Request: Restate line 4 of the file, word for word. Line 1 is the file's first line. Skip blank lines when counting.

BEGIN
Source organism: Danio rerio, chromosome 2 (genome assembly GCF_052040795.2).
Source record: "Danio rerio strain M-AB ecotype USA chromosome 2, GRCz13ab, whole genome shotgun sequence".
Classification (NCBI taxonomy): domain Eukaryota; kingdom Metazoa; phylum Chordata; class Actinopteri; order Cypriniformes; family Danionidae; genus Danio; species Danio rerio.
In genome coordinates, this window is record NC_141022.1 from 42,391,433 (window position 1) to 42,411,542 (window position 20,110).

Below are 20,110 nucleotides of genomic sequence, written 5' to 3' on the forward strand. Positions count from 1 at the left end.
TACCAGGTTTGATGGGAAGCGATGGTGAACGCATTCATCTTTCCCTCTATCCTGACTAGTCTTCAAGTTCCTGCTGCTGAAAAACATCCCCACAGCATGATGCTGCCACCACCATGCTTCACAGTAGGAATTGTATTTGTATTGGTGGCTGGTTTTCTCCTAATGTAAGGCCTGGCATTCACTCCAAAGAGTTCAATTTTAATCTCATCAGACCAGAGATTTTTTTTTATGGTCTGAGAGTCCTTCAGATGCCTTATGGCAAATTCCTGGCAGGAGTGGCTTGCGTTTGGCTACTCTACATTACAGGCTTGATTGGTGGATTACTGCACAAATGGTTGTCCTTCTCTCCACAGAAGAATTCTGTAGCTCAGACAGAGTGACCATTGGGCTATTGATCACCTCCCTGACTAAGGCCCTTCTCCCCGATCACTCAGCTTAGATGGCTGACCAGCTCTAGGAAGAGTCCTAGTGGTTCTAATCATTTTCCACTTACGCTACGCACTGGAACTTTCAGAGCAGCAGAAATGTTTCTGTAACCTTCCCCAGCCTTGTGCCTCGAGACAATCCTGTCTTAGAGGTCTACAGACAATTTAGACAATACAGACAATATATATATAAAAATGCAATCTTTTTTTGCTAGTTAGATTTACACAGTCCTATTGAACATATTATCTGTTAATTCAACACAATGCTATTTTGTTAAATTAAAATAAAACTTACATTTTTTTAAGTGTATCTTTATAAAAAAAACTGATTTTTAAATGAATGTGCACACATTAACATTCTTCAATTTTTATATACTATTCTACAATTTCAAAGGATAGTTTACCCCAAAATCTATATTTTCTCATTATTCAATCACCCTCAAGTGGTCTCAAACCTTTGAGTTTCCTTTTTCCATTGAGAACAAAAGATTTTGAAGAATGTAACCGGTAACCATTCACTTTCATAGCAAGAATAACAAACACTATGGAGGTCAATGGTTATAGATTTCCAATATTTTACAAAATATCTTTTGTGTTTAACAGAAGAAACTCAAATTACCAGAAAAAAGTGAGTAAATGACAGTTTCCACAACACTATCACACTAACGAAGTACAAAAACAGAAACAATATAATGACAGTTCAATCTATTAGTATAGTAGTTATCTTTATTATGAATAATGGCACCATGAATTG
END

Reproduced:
In genome coordinates, this window is record NC_141022.1 from 42,391,433 (window position 1) to 42,411,542 (window position 20,110).